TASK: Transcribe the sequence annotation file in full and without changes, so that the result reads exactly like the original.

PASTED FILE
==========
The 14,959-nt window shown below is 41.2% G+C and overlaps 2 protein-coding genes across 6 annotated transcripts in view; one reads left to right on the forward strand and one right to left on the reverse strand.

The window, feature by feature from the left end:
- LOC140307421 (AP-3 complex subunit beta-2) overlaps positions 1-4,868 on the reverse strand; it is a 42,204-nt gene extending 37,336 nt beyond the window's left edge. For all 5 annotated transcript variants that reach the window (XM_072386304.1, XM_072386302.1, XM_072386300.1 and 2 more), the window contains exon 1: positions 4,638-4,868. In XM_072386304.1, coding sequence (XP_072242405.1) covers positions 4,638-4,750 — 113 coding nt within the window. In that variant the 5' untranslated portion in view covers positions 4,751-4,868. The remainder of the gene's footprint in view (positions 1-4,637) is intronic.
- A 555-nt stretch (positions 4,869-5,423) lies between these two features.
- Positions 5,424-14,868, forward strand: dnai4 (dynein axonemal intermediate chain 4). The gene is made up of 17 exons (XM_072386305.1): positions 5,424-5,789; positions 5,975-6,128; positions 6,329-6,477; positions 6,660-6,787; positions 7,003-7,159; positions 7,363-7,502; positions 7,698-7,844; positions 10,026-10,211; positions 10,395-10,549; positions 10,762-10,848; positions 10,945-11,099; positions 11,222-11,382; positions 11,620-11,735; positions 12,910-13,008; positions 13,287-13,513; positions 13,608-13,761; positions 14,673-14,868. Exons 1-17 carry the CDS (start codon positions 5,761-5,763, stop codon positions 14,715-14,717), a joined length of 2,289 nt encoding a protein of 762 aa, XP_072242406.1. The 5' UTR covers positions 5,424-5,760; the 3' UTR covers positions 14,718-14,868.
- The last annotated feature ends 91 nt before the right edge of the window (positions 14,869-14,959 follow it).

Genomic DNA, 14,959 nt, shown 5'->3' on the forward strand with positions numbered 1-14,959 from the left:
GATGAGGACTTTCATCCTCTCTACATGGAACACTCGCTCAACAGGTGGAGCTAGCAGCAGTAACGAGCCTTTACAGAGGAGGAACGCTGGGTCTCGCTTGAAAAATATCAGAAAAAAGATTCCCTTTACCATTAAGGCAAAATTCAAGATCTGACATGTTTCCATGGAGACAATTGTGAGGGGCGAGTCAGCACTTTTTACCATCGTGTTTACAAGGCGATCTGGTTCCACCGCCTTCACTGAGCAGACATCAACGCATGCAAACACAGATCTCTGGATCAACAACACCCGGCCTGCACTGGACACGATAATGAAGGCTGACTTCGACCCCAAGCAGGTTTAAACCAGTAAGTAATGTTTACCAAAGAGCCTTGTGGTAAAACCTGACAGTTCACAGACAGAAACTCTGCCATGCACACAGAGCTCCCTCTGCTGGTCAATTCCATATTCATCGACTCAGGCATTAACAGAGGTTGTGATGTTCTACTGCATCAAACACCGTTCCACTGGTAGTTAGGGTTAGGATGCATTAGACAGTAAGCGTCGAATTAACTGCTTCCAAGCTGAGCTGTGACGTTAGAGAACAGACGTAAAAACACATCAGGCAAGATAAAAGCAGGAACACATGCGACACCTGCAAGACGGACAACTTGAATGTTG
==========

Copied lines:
The 14,959-nt window shown below is 41.2% G+C and overlaps 2 protein-coding genes across 6 annotated transcripts in view; one reads left to right on the forward strand and one right to left on the reverse strand.

The window, feature by feature from the left end:
- LOC140307421 (AP-3 complex subunit beta-2) overlaps positions 1-4,868 on the reverse strand; it is a 42,204-nt gene extending 37,336 nt beyond the window's left edge. For all 5 annotated transcript variants that reach the window (XM_072386304.1, XM_072386302.1, XM_072386300.1 and 2 more), the window contains exon 1: positions 4,638-4,868. In XM_072386304.1, coding sequence (XP_072242405.1) covers positions 4,638-4,750 — 113 coding nt within the window. In that variant the 5' untranslated portion in view covers positions 4,751-4,868. The remainder of the gene's footprint in view (positions 1-4,637) is intronic.
- A 555-nt stretch (positions 4,869-5,423) lies between these two features.
- Positions 5,424-14,868, forward strand: dnai4 (dynein axonemal intermediate chain 4). The gene is made up of 17 exons (XM_072386305.1): positions 5,424-5,789; positions 5,975-6,128; positions 6,329-6,477; positions 6,660-6,787; positions 7,003-7,159; positions 7,363-7,502; positions 7,698-7,844; positions 10,026-10,211; positions 10,395-10,549; positions 10,762-10,848; positions 10,945-11,099; positions 11,222-11,382; positions 11,620-11,735; positions 12,910-13,008; positions 13,287-13,513; positions 13,608-13,761; positions 14,673-14,868. Exons 1-17 carry the CDS (start codon positions 5,761-5,763, stop codon positions 14,715-14,717), a joined length of 2,289 nt encoding a protein of 762 aa, XP_072242406.1. The 5' UTR covers positions 5,424-5,760; the 3' UTR covers positions 14,718-14,868.
- The last annotated feature ends 91 nt before the right edge of the window (positions 14,869-14,959 follow it).

Genomic DNA, 14,959 nt, shown 5'->3' on the forward strand with positions numbered 1-14,959 from the left:
GATGAGGACTTTCATCCTCTCTACATGGAACACTCGCTCAACAGGTGGAGCTAGCAGCAGTAACGAGCCTTTACAGAGGAGGAACGCTGGGTCTCGCTTGAAAAATATCAGAAAAAAGATTCCCTTTACCATTAAGGCAAAATTCAAGATCTGACATGTTTCCATGGAGACAATTGTGAGGGGCGAGTCAGCACTTTTTACCATCGTGTTTACAAGGCGATCTGGTTCCACCGCCTTCACTGAGCAGACATCAACGCATGCAAACACAGATCTCTGGATCAACAACACCCGGCCTGCACTGGACACGATAATGAAGGCTGACTTCGACCCCAAGCAGGTTTAAACCAGTAAGTAATGTTTACCAAAGAGCCTTGTGGTAAAACCTGACAGTTCACAGACAGAAACTCTGCCATGCACACAGAGCTCCCTCTGCTGGTCAATTCCATATTCATCGACTCAGGCATTAACAGAGGTTGTGATGTTCTACTGCATCAAACACCGTTCCACTGGTAGTTAGGGTTAGGATGCATTAGACAGTAAGCGTCGAATTAACTGCTTCCAAGCTGAGCTGTGACGTTAGAGAACAGACGTAAAAACACATCAGGCAAGATAAAAGCAGGAACACATGCGACACCTGCAAGACGGACAACTTGAATGTTG